Having helped bankroll the ascension of untold Tea Party conservatives to the House and Senate in 2010 and 2012, pragmatic GOP-aligned business leaders have been startled to discover that these radical lawmakers are serious about some of that crazy Tea Party stuff they keep spouting. A journalistic mini-genre has sprang up to chronicle the schism that seems to have developed between business groups/establishment GOP types and Tea Partyers, one devoted to chronicling the former’s shock and horror over the latter. But ultimately the divisions aren’t all that deep or harmful to the business community’s interests at all.
The latest installment in this tale is a much-discussed New York Times piece today that asks: “How did corporate America lose control of the Republican Party?”
The piece notes that corporate America isn’t getting its way from the GOP on immigration and infrastructure spending and that business interests feel threatened by Tea Party-fueled debt ceiling insanity. But as Jonathan Chait notes, the basic story here is that corporate America is still mostly getting its way from the GOP:
What we’re looking at is a Republican Party that’s somewhat harmful to the overall business climate but helpful to the issues that most businesses care about. If the chaos gets completely out of hand — if, say, Republicans trigger a debt default crisis — then the calculation may change. In the meantime, the House Republicans are the business lobby’s sole bulwark against the Democratic-controlled government that steamrolled through the laws the business lobby is fighting to repeal or weaken. [...]
“Pro-business” still primarily means low taxes for the rich, more lax business regulation, and a generalized hostility toward income redistribution. Business would like to get that stuff without the craziness and nativism that comes along with it, but in American politics you go to war with the coalition you have.
Ed Kilgore also puts it well:
One of the most important corollaries of the “constitutional conservative” ideology that is at the heart of Tea Party activism is the virtual divinization of limited-government and absolute property-rights nostrums as fundamental to the enduring character of the country as blessed by the Founders, natural law, and Divine Providence. To put it another way, the rightward trend in the GOP has given far more to corporate America in an unshakable commitment to its long-term interests than it has taken away in occasional revolts against the business-community “line” on individual issues like immigration reform.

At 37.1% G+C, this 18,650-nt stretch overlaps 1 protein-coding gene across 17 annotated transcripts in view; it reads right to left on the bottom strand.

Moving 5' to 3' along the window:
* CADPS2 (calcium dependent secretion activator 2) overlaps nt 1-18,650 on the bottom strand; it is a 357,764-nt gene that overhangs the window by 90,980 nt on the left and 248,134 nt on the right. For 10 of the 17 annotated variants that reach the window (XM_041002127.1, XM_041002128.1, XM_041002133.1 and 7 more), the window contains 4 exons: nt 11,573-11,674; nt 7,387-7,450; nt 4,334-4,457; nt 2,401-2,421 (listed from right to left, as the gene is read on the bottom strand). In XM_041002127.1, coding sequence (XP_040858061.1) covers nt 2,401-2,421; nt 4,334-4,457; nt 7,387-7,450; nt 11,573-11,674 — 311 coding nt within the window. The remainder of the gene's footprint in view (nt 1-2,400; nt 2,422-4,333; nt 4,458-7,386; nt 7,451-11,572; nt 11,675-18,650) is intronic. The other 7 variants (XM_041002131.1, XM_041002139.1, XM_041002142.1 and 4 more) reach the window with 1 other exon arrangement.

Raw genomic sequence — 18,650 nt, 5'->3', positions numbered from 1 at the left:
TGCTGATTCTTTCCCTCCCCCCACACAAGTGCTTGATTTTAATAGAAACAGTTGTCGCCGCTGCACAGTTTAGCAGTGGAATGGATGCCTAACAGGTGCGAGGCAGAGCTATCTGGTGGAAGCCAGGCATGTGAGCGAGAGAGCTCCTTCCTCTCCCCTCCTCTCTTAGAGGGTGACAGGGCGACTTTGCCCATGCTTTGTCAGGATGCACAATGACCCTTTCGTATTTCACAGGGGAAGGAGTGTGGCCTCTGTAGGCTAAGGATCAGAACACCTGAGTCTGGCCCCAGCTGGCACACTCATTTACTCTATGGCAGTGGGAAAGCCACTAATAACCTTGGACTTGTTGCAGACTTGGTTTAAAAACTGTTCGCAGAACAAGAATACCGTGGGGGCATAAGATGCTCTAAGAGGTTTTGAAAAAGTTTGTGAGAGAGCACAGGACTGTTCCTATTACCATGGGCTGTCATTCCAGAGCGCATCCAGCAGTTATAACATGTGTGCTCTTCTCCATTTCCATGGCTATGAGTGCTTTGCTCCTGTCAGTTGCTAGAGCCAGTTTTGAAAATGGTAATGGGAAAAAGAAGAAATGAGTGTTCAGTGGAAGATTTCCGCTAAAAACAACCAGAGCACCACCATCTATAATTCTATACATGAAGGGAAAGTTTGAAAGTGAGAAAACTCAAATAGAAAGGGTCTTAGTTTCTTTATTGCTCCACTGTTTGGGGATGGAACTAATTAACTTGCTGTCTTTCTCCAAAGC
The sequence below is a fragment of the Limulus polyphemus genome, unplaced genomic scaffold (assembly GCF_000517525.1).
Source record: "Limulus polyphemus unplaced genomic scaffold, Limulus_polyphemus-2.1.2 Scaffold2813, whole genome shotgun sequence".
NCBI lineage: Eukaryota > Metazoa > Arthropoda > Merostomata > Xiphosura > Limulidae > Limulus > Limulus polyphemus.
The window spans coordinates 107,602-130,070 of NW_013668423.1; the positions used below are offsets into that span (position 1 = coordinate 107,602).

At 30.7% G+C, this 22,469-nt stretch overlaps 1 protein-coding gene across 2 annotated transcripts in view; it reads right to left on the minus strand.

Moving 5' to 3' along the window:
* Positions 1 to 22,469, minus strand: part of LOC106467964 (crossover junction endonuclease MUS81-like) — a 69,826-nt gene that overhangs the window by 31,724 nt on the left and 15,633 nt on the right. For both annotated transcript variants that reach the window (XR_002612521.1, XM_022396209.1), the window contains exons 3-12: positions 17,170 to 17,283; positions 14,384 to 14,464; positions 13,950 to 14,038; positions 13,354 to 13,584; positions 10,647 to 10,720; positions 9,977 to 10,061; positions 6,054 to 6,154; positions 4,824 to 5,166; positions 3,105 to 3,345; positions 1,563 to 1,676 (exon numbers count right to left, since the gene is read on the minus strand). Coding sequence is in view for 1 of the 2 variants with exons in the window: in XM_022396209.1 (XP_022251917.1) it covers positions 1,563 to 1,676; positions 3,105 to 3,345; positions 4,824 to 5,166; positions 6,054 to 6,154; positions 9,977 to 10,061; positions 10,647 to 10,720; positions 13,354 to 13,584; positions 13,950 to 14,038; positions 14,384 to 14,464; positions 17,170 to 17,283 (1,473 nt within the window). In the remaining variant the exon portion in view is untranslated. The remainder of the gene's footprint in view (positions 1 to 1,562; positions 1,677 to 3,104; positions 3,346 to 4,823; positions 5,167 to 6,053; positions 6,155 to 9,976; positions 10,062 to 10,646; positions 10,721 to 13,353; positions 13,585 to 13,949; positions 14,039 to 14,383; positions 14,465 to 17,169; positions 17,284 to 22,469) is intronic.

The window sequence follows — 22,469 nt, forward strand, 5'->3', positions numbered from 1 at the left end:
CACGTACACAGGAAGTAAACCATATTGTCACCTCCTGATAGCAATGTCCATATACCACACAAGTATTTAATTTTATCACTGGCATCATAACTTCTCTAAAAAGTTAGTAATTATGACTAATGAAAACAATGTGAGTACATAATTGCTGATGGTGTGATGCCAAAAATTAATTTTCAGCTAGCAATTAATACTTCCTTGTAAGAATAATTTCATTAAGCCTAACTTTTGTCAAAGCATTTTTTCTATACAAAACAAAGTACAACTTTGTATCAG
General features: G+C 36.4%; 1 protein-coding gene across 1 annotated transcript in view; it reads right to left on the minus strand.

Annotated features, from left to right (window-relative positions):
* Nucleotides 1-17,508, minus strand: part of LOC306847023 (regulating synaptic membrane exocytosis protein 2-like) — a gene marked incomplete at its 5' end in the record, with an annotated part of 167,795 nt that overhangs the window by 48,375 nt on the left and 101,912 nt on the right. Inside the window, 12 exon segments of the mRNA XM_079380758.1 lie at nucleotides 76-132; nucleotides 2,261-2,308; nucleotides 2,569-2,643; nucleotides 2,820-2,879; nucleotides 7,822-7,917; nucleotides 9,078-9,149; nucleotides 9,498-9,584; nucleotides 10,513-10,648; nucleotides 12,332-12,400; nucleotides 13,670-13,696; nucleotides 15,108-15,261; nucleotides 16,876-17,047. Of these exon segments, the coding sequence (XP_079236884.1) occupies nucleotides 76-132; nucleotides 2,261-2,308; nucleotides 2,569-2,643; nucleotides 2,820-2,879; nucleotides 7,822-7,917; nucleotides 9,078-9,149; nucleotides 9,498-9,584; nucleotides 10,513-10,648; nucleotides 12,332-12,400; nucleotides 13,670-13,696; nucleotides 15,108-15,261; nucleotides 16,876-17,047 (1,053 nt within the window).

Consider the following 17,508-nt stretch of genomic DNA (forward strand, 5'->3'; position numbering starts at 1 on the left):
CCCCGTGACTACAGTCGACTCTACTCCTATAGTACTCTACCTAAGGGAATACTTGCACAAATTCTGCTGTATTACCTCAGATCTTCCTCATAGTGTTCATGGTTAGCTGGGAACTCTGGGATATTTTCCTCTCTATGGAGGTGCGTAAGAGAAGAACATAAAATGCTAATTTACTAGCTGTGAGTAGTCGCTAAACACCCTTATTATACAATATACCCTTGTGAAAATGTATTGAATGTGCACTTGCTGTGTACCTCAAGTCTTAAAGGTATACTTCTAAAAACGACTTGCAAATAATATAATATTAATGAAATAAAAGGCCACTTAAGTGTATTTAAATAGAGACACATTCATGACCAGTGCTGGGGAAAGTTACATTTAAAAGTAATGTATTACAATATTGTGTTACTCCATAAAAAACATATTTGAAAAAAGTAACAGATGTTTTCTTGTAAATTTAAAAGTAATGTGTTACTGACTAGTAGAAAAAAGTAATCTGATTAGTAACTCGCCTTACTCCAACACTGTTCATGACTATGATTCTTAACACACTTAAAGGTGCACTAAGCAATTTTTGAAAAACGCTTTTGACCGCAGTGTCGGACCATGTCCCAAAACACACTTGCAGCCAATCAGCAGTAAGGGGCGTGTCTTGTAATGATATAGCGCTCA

Tea Party groups like to cast themselves as foes of Wall Street, but as Chait and Kilgore note, Tea Party ideology is at its most fundamental level very much in sync with the business community’s interests.
I also feel compelled to remind folks that business leaders knew what they were getting when they helped bankroll the ascension of Tea Partiers to Congress in 2012. They did exactly the same thing in 2010, spending huge sums to help elect Tea Partyers in that cycle, too, only to be rewarded by a debt ceiling crisis staged by the Congressional GOP that they viewed as reckless, dangerous, and potentially harmful to the bottom line. That didn’t stop them from doing the same in 2012.
To be sure, it’s not impossible that at some point GOP sabotage governing could cause GOP-aligned business interests to question this continuing alliance. Another debt limit crisis is looming, as is a potential government shutdown. And the GOP’s continuing drive to undermine Obamacare takes us into new territory. Groups like the Business Roundtable see the drive to defund Obamacare as a non-starter and want the focus to be on changing the law, and other groups that would like to change the law so it works better for them are frustrated by the GOP’s stance that only full repeal is acceptable. But any real break seems highly unlikely. The basic alliance here seems pretty solid.